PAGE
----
Tenets of the Rofycrucians. of drawing 2 clubs successively will be Solution. First find the probability air, the product of 12 by n being of the three tickets being all blanks 132, and that of 8 by 7, 56; fo we thus : consider all the tickets, except have 56 chances for drawing 2 clubs the 4 particular oncs, to be blanks, fucceffively, and 132 againit it; there- whole number will be 496, then the fore, fubtracting 56 from 132, there probability of these three tickets being remains 76, the number of chances for all blanks, will be 496 495 424 drawing one diamond, and the re- product of the upper numbers is quired probability as 132 to 76, or as 121286880; and that of the lower ones 33 to 19.

124251000, their difference 2,964,1 20,

is the number of chances for drawing QUESTION 10.,

one prize, and the probability will be

as 124,251,000 to 2,964,120, or nearLet there be a lottery of 500 tickets, ly as 42 to 1. in which there are 4 particular prizes, what is the probability that in taking 3

[ To be continued. ] tickets I shall have one of theie prizes ?

500 455 435; the

ROSY CRUCIAN PHILOSOPHY.

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The singular life and fate of Count Ca- Their chicf was a German gentleman, gliostro, we apprehend may render called Chriftian Rosencruz, educated in fome account of the philosophical sy- a monastery, where he learnt the lanstem of this illuminated Society an in- guages. About the close of the fourteresting article in our Magazine. teenth century, he went to the Holy

Land, where, falling sick at Damascus, IT is well known that this man was he consulted the Arabs, and other Eastern the friend and associate of a German philosophers, by whom he was supposed Count, who was a member of the Soci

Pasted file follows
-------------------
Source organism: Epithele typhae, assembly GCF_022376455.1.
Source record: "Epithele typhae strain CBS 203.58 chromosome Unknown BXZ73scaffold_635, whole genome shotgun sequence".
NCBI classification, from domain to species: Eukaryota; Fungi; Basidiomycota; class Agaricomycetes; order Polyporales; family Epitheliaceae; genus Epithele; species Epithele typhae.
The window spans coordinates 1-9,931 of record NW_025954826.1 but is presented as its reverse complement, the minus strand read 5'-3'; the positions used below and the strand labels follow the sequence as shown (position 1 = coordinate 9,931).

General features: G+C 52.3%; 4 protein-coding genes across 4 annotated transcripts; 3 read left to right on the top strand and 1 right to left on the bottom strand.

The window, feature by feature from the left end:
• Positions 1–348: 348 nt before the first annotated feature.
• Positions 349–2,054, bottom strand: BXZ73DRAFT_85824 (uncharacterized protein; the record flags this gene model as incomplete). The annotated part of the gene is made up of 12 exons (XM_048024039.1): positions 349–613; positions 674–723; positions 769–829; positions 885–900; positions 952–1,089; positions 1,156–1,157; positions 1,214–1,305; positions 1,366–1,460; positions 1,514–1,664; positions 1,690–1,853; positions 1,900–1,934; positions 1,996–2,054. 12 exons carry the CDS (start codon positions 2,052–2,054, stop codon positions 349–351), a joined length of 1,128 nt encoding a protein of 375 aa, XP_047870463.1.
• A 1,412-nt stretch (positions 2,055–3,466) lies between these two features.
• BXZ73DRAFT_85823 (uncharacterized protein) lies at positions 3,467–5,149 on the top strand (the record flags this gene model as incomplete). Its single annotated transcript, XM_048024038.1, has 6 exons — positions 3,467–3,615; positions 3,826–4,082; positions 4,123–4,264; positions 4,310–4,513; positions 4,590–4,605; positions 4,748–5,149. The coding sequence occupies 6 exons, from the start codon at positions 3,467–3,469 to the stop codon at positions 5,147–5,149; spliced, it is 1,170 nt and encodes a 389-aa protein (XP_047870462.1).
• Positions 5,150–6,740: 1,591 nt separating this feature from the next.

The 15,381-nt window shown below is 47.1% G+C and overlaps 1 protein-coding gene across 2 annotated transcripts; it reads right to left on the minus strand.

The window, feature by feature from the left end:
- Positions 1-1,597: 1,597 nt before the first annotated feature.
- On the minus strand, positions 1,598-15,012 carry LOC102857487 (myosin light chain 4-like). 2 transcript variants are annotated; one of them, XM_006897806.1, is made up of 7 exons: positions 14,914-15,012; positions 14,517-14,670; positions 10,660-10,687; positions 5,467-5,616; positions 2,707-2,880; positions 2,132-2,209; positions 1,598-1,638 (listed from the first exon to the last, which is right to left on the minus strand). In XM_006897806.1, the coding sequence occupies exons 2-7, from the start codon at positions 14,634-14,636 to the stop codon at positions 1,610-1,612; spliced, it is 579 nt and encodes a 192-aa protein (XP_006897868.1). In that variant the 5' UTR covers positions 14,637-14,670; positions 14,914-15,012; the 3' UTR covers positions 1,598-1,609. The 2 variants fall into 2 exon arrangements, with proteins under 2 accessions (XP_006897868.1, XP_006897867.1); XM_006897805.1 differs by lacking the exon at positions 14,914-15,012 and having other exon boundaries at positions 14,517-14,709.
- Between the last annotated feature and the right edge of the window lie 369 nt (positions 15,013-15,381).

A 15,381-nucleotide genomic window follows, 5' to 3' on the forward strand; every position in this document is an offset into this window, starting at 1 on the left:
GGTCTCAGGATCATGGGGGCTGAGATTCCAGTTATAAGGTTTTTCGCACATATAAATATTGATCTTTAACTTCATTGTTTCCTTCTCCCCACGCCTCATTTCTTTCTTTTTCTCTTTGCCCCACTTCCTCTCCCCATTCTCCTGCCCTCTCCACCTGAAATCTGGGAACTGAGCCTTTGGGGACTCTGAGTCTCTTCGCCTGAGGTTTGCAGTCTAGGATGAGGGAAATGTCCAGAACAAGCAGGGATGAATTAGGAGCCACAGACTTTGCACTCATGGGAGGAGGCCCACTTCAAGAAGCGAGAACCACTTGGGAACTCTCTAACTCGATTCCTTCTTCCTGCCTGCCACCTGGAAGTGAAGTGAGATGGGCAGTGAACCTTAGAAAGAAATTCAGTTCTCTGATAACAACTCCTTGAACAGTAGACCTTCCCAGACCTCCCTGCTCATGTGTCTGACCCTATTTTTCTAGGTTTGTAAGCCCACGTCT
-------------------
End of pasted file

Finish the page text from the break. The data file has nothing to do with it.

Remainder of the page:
to be initiated into this wonderful art. ety of Rosycrucians, of whose tenets the At his return into Germany, he formed following account is selected from the a society, to whom he communicated the best authorities.

secrets he had brought with him out of The Rolycrucians, of brothers of the the East, and finally died in 1484. The Rosycross, is a name a. Tumed by a fect whole of this account is generally rejected or cabal of hermetic philosophers, who

as fabulous. arose, as it has been said, or at least be

But the denomination evidently apcame first taken netice of in Germany, ' pears to be derived from the science of in the beginning of the fourteenth cen- Chemistry. It is not compounded, says tury.

Marsheim, as many imagine, of the two Thøy bound themselves together by a words, rosa and crux, which fignify Role folemn secret

, which they swore inviola- and Cross, but of the latter of these words, bly to preserve; and obliged themselves, and the Latin word, Ros, which fignifies at their admission into the order, to a Dew. Of all natural bodies, dew was ftrict observance of certain established deemed the most powerful diffolvent of rules.

gold; and the cross, in the chemical lanThey pretended to know all sciences, guage, is equivalent to light; because the and affected to be masters of abundance figure of a cross exhibits, at the same time, of important secrets ; and, among others, the three letters of which the word lux, that of the Philosopher's Stone; all which or light, is compounded. Now, lux is they affirmed to have received by tradi. called, by their feet, the seed, or mention from the ancient Egyptians, Chal- ftruum of the red dragon, or, in other deans, the Magi, and Gymnofophifts. words, that gross and corporal light,

which,

86